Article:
Ginger Cat Quilting Studio is the brainchild of a frustrated quilter. Me. Lee Lindemann. I started quilting when I was expecting my first daughter, who is now 35 years old. I bought a pattern, from one of the Big Three companies at our local fabric store, for a strawberry applique patchwork quilt with a double ruffle around all four sides. Same applique on all the blocks. Same 5″ blocks alternated with plain blocks for the whole quilt. What can be so hard? Right? Right!
Well the pattern instructions said nothing about stabilizing the fabrics for appliqueing. Or how to set up my sewing machine for a decent looking sating stitch around those strawberries. Or how to turn the corner on the point-ish end without it looking awful! But I got the squares done after lots of trial and error (and no web lessons to turn to remember…) and started sewing together the squares.
Again, no directions on how to get EXACTLY a 1/2″ seam and get those corners to all meet up. They didn’t. I’ll just say that right here and now. But finally I had the main top. And I was darn proud of it.
The worst thing in the world to do to a nice small top? Put a double ruffle around the entire thing. But that’s what the pattern called for. The folded lengths of flat ruffle extended from my parent’s living room sliding glass door (I was sewing at my mom’s as I did not yet own a sewing machine as a newly married, mom-to-be) and went through the living room, down the long hall and through the doorway to my parent’s bedroom to her dresser. And that was just the first ruffle! I had double-basted that sucker the way the instructions tell you to do and it took over 2 hours to agonizingly gather together the ruffle. Shuffling those gathers meticulously down that highway of fabric, all the way praying out loud that the gathering threads didn’t break, over and over and, you get the pictures. I was 7 and a half months pregnant and getting up and down off the floor was not easy so I ended up crawling back and forth as I gathered and did eventually get carpet burnon my knees, as my impatience with the whole project grew substantially. But eventually it was close to being gathered enough and then I gingerly laid it down on the couch and started the agonizing process of pinning it to the top.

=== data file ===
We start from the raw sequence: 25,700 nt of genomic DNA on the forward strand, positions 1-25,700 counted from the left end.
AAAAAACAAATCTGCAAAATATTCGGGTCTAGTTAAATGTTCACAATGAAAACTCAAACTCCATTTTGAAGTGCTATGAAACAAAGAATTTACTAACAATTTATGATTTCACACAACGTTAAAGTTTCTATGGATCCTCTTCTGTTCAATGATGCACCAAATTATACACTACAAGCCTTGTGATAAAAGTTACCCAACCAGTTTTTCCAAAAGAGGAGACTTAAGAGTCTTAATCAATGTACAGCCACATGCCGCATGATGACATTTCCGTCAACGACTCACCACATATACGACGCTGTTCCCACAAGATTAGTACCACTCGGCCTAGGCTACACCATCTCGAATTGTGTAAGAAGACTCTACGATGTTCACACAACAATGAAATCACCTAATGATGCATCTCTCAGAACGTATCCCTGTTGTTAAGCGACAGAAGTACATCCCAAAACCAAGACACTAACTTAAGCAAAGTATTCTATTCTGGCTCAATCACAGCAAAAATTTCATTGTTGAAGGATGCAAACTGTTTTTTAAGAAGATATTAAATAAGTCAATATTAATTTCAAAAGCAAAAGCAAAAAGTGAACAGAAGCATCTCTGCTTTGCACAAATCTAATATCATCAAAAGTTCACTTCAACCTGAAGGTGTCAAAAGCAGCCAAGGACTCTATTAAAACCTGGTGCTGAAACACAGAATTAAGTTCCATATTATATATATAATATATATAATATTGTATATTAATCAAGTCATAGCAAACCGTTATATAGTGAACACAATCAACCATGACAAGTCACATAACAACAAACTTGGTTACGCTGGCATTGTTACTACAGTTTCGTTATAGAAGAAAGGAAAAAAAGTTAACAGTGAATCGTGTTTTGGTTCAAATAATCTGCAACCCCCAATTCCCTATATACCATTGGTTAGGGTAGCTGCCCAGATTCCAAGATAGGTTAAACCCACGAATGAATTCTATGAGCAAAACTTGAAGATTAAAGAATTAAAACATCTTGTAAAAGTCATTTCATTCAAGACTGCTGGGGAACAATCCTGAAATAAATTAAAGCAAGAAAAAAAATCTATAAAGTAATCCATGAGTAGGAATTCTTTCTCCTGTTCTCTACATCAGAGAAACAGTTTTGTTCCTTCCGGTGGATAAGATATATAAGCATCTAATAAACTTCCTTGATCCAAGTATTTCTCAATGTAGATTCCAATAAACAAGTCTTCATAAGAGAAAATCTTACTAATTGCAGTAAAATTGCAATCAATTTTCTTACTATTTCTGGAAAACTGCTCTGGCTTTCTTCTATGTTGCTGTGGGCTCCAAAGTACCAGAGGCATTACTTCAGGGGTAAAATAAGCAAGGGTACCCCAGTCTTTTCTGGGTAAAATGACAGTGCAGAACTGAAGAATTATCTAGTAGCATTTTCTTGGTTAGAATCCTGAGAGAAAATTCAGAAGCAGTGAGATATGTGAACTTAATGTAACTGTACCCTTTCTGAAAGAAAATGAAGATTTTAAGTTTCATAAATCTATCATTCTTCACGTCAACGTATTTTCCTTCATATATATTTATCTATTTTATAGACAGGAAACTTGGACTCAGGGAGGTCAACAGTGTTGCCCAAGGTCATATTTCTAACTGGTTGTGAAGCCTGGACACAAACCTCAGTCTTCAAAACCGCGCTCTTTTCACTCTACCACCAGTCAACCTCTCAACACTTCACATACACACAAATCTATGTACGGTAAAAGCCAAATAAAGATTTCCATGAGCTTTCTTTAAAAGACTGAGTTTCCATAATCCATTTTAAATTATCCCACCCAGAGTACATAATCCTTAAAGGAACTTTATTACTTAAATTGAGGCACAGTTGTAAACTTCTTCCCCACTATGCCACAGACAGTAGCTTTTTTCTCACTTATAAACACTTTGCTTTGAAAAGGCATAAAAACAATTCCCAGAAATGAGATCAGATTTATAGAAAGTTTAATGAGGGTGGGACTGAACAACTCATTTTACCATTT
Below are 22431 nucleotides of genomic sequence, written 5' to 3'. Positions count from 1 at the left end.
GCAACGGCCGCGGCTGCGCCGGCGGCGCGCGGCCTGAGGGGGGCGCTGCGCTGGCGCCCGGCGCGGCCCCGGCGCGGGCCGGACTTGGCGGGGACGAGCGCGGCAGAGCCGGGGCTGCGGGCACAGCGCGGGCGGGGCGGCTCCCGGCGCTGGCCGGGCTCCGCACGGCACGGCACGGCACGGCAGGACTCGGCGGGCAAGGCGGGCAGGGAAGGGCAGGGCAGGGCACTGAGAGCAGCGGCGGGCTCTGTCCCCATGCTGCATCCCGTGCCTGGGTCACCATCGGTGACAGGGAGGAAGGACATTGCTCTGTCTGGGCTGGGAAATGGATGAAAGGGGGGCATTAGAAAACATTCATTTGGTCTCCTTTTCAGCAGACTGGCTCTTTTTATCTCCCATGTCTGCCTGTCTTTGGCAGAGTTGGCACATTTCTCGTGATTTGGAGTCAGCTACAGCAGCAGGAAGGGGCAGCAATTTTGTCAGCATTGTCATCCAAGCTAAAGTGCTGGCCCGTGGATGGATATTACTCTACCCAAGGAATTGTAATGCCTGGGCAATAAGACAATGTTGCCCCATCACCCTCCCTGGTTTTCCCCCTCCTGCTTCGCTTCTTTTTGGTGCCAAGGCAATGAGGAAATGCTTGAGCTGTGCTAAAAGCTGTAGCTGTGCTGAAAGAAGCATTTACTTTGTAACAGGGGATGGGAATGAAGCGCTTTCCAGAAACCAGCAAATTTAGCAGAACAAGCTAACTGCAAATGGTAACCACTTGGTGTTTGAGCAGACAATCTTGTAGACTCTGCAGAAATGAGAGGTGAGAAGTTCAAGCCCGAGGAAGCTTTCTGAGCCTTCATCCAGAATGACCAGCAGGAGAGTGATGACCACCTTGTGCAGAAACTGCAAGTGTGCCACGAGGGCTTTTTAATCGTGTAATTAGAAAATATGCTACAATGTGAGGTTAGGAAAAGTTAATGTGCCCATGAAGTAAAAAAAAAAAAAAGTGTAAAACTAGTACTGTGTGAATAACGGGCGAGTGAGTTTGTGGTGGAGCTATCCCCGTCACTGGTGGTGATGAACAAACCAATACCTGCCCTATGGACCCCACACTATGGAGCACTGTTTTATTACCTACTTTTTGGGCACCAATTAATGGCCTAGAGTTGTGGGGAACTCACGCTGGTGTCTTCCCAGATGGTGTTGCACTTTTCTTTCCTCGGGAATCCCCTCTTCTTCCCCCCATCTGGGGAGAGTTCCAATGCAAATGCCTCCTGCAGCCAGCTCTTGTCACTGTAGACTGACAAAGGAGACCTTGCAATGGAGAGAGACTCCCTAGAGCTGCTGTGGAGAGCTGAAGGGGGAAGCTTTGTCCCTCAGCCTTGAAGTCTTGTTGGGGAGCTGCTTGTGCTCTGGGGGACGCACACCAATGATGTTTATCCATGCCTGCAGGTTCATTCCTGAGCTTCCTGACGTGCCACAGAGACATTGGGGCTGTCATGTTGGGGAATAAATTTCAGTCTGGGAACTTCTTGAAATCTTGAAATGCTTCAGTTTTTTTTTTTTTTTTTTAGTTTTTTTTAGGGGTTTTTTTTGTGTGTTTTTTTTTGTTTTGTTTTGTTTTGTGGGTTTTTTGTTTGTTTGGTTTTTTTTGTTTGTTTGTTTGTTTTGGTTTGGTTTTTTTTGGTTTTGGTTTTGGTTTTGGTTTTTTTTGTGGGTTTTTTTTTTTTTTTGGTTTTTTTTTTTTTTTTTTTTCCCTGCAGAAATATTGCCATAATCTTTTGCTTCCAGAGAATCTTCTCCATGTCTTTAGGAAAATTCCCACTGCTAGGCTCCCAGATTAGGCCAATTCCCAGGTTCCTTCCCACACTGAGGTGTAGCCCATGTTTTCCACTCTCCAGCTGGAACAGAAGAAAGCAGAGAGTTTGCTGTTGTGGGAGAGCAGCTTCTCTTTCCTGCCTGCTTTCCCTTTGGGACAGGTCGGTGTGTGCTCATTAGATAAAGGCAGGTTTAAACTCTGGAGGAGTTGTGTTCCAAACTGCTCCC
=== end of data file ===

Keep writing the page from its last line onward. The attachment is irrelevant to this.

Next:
The top did NOT care for the weight of that ruffle. I punched through all those layers with the tiny sewing pins my mom had and can you imagine the mess at turning the corners?
I’m sure the gathering threads broke more than once and I quick-like-a-bunny hand gathered those little sections, stabilized them with some pins, added four or five more between the stabilizing ones to replicate the gathers and gathered up my mess (aka the quilt) and wobbled to the machine to throw down some machine basting stitches to hold those sections in place. Again, the instructions failed to tell me how to meet the two ends of the quilt together once the long lost ends met once again at the sides. I’m fully expecting this pattern instruction author was NOT a quilter. It was 1983 and not many women across the country had found the quilting bug again.So I guess they threw the job at a dress seamstress who did her best.
My last step, putting top, batting and backing together!! How hard could this be? I can hear you laughing, or groaning. And yes it was bad. First off, I wanted a nice THICK quilt. So I bought a nice THICK batting…Secondly, the pattern instructions told me to cut the backing the exact same size as my finished top. What size was that? Did I measure my top and then cut the backing (which would still be a disaster). No! I always did exactly what the instructions told me to do when I was sewing and it usually worked well. So I had already cut out my backing and it was perfect! My top however was not exactly the finished size it should have been. To make matters worse? I had to sew on the back the way you do with ruffles…lay it down on the backing and stitch almost all the way around and turn it inside out. With all the fullness of the ruffles, I had one heck of a time, keeping those ruffles out from the stitching line and the battle at each corner to not catch fabric in the seam line became intense. I think that’s when I ran through some pretty sharp language, quite a few times and my little bundle received a lesson in adrenaline fueled tirades vicariously.